It’s a world away from the laggy, two-tone graphics of the original Test Drive.

If we’re not yet at the stage of photorealistic console games, one has to imagine they’re just around the corner. Once 4K televisions become more common, we’ll probably see even more demand for console gaming to take its next step forward in visual quality.

But what if we look even further out?

By the time Jetite reaches my age, how far the visual experience of gaming have advanced? How will things like augmented and virtual reality change the gaming experience in the coming decades? Perhaps the TV screen will be obsolete! Will the future of gaming be like Star Trek’s “holodeck”? Or will it  be purely in our minds – closer to the virtual memories of Total Recall?

Interesting times ahead.

A Brave New World.


Daughter (Aka. Pinky Pie….Age 6.): “What game is that Dad  ?”

Son (Aka. Groot..Age 3): “Who is that that guy…what he do ?”

Pinky Pie: “Did you just shoot those people ?”

Groot: “Are they people or robots ?”

Both: “Can I have a turn ?”

ME: “It’s called Destiny…he’s a guardian….yes I did shoot them….their aliens….no you can’t, this isn’t for kids….wait a second……Why aren’t you two in bed.? you know what time it is ??….and how long have you been standing there ????…get into bed before your mother catches us and I get into trouble !!!!!!”

I’m a gamer, that said, I’m never going compete in tournaments, or get my name in the paper. My gaming skills have been rated as “Solid”,  by the  20 something, hardcore gamers in my extended family, which basically means when it comes to gaming I’m a firm “C”…maybe a soft “B”, if their feeling generous.

Gaming was always something my kids were going to be exposed to and get interested in.  Although for some reason I thought they would be older when it happened. In retrospect I have no idea why I thought that, but i did. So when this conversation happened at age 6, I was surprised.

Pinky Pie: “how do you play minecraft ?….. can i install it on my ipad “?

What I thought: “How does she even know what minecraft is ????……Can you even get it on an iPad…..I have no idea how to play…..”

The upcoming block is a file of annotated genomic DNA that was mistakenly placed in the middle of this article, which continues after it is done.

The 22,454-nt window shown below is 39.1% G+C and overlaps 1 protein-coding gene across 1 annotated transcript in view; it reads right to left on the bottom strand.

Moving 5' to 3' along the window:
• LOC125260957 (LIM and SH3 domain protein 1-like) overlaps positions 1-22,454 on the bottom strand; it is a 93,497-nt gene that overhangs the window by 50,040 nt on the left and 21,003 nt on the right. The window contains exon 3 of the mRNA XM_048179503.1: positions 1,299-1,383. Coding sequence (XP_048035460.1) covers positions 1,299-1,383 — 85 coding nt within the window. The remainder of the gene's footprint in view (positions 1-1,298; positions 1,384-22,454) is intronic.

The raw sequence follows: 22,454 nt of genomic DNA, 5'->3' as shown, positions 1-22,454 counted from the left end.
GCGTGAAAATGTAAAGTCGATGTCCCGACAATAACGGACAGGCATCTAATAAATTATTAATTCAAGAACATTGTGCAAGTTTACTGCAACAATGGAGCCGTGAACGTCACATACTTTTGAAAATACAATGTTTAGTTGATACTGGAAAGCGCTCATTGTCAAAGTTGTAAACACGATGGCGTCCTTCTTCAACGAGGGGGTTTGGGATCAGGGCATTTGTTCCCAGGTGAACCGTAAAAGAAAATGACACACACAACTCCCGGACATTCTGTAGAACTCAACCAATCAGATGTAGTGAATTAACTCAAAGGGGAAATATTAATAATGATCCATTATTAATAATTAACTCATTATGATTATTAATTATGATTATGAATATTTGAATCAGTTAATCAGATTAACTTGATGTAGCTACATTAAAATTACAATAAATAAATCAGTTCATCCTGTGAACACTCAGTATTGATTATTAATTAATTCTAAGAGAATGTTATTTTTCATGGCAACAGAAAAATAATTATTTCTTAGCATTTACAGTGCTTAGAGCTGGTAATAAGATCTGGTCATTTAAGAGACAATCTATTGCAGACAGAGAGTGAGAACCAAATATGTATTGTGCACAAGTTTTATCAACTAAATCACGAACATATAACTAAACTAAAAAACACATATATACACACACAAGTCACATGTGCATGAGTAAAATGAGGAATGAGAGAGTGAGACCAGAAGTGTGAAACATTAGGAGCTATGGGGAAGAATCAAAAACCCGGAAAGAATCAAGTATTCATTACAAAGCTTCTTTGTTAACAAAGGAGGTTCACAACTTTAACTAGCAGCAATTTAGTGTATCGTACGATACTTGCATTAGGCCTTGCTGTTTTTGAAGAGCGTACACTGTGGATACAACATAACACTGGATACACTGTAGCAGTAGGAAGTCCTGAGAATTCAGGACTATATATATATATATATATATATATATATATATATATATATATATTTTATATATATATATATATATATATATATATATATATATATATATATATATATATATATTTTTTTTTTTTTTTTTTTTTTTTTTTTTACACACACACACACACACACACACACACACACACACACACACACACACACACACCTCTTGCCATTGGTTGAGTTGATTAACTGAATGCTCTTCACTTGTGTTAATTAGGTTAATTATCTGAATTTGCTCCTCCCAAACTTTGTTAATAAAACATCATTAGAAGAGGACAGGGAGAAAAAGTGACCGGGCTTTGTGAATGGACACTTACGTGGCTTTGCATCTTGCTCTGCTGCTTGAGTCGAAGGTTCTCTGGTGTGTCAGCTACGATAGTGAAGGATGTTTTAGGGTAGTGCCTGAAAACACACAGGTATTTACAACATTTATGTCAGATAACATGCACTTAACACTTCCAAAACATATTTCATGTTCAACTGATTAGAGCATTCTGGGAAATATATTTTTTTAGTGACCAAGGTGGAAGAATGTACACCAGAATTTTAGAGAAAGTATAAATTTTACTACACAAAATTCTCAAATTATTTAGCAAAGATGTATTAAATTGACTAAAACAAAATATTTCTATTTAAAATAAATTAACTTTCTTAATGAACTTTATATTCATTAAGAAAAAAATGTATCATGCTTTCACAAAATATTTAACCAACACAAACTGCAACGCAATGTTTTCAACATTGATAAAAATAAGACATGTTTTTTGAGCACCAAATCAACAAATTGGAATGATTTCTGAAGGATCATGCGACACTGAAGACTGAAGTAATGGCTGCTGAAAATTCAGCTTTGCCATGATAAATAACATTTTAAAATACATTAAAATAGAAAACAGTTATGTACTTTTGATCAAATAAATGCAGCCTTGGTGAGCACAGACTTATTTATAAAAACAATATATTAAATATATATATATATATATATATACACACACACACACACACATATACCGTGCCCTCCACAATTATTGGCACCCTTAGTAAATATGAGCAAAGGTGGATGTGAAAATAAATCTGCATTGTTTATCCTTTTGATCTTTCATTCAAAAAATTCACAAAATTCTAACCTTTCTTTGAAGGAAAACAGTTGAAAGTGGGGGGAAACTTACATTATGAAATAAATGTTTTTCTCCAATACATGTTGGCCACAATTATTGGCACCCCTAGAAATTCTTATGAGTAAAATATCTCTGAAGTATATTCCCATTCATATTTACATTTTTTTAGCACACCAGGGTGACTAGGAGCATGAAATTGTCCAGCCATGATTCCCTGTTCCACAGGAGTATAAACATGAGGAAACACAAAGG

What I said:  “Sure honey, its bed time now though, how about we have a look tomorrow, okay ?”

Satisfied with that answer, Pinky Pie, twirled away and off to bed, and I went off in search of  my iPad and youtube.

This was a new dimension to the one of the problems a first world parent….I had up until this point been primarily concerned  with the suitability of the  content they were exposed to when watching television or movies, but suitable content in gaming, both on console and mobile devices was something I had not thought, I would have to deal with at this age. What is appropriate content  and what is available out there for kids of this age ? and how can I share the gaming experience with them in a responsible way ?

So now I have begun a journey through the world of gaming for kids as a responsible adult. I cant be alone in feeling a little unsure and more than just a little overwhelmed at the shear volume of content available these days. I think there are too many choices when it comes to gaming for myself, so one of the goals of this site is to share my experiences and hopefully it will provide some useful information to you and other parent who like me, stand like a dear in headlights when your child comes home from school and tells you all about this game that their friend told them about and can they play Terraria too ???…”Please Dad…. can  I ???? ….PLEASE, PLEASE, PLEASE !!!!!!!”

I miss pacman.

Star Wars Battlefront: Nothing like the stomp of an AT-AT

If you’re a fan of the Star Wars universe, you’ll want to check out the eye candy that is the latest Star Wars:Battlefront game.

This week I finally succumbed and bought myself an XBox One. The decision to upgrade was primarily motivated by the desire to play the latest version of Star Wars Battlefront, but other titles like Forza 6 and the upcoming Mass Effect title also played a part.

There may be a longer post to follow on the whole path to purchasing an XBox One and getting it up and running. But having just stepped away from a couple of hours of Battlefront, I wanted to take a few minutes to say “Wow”.

Let’s get something out of the way up front. I suck at first person shooter (FPS) games. I suck badly. My reflexes and hand eye coordination are pretty ordinary, even for someone my age. So what you’re getting here is the first impressions of someone who isn’t a regular player of this genre. But what I am a fan of is Star Wars.